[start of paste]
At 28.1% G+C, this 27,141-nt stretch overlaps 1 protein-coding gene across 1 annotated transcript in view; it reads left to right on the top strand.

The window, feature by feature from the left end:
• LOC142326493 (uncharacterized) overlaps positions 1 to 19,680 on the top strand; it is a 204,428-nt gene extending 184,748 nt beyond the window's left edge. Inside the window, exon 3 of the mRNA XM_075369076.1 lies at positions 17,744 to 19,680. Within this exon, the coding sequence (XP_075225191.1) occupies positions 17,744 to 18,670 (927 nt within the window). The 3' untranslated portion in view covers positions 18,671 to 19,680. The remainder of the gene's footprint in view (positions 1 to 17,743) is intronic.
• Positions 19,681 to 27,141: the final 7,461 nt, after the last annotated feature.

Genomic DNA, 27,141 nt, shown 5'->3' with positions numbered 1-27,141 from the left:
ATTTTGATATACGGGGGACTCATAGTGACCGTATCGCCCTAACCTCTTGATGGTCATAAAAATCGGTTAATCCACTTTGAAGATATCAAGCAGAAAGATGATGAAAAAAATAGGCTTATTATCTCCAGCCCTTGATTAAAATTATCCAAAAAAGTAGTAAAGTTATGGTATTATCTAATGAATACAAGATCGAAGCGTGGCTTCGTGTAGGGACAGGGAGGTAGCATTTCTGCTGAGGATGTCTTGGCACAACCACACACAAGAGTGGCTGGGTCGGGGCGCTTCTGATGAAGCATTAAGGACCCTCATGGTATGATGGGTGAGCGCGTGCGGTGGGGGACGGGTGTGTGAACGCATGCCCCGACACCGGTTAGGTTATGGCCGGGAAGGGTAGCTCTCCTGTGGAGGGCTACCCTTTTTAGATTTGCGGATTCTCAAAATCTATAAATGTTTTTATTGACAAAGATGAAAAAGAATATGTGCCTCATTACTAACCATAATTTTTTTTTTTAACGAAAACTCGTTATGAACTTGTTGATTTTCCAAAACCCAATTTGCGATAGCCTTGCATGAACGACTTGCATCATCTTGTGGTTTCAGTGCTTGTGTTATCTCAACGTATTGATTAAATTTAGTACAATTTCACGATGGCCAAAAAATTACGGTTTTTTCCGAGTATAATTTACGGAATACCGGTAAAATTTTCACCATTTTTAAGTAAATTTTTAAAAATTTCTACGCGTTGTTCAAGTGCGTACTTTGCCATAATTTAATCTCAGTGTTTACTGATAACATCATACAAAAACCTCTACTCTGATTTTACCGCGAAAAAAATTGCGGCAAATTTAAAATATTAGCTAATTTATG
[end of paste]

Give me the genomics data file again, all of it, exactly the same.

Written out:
At 28.1% G+C, this 27,141-nt stretch overlaps 1 protein-coding gene across 1 annotated transcript in view; it reads left to right on the top strand.

The window, feature by feature from the left end:
• LOC142326493 (uncharacterized) overlaps positions 1 to 19,680 on the top strand; it is a 204,428-nt gene extending 184,748 nt beyond the window's left edge. Inside the window, exon 3 of the mRNA XM_075369076.1 lies at positions 17,744 to 19,680. Within this exon, the coding sequence (XP_075225191.1) occupies positions 17,744 to 18,670 (927 nt within the window). The 3' untranslated portion in view covers positions 18,671 to 19,680. The remainder of the gene's footprint in view (positions 1 to 17,743) is intronic.
• Positions 19,681 to 27,141: the final 7,461 nt, after the last annotated feature.

Genomic DNA, 27,141 nt, shown 5'->3' with positions numbered 1-27,141 from the left:
ATTTTGATATACGGGGGACTCATAGTGACCGTATCGCCCTAACCTCTTGATGGTCATAAAAATCGGTTAATCCACTTTGAAGATATCAAGCAGAAAGATGATGAAAAAAATAGGCTTATTATCTCCAGCCCTTGATTAAAATTATCCAAAAAAGTAGTAAAGTTATGGTATTATCTAATGAATACAAGATCGAAGCGTGGCTTCGTGTAGGGACAGGGAGGTAGCATTTCTGCTGAGGATGTCTTGGCACAACCACACACAAGAGTGGCTGGGTCGGGGCGCTTCTGATGAAGCATTAAGGACCCTCATGGTATGATGGGTGAGCGCGTGCGGTGGGGGACGGGTGTGTGAACGCATGCCCCGACACCGGTTAGGTTATGGCCGGGAAGGGTAGCTCTCCTGTGGAGGGCTACCCTTTTTAGATTTGCGGATTCTCAAAATCTATAAATGTTTTTATTGACAAAGATGAAAAAGAATATGTGCCTCATTACTAACCATAATTTTTTTTTTTAACGAAAACTCGTTATGAACTTGTTGATTTTCCAAAACCCAATTTGCGATAGCCTTGCATGAACGACTTGCATCATCTTGTGGTTTCAGTGCTTGTGTTATCTCAACGTATTGATTAAATTTAGTACAATTTCACGATGGCCAAAAAATTACGGTTTTTTCCGAGTATAATTTACGGAATACCGGTAAAATTTTCACCATTTTTAAGTAAATTTTTAAAAATTTCTACGCGTTGTTCAAGTGCGTACTTTGCCATAATTTAATCTCAGTGTTTACTGATAACATCATACAAAAACCTCTACTCTGATTTTACCGCGAAAAAAATTGCGGCAAATTTAAAATATTAGCTAATTTATG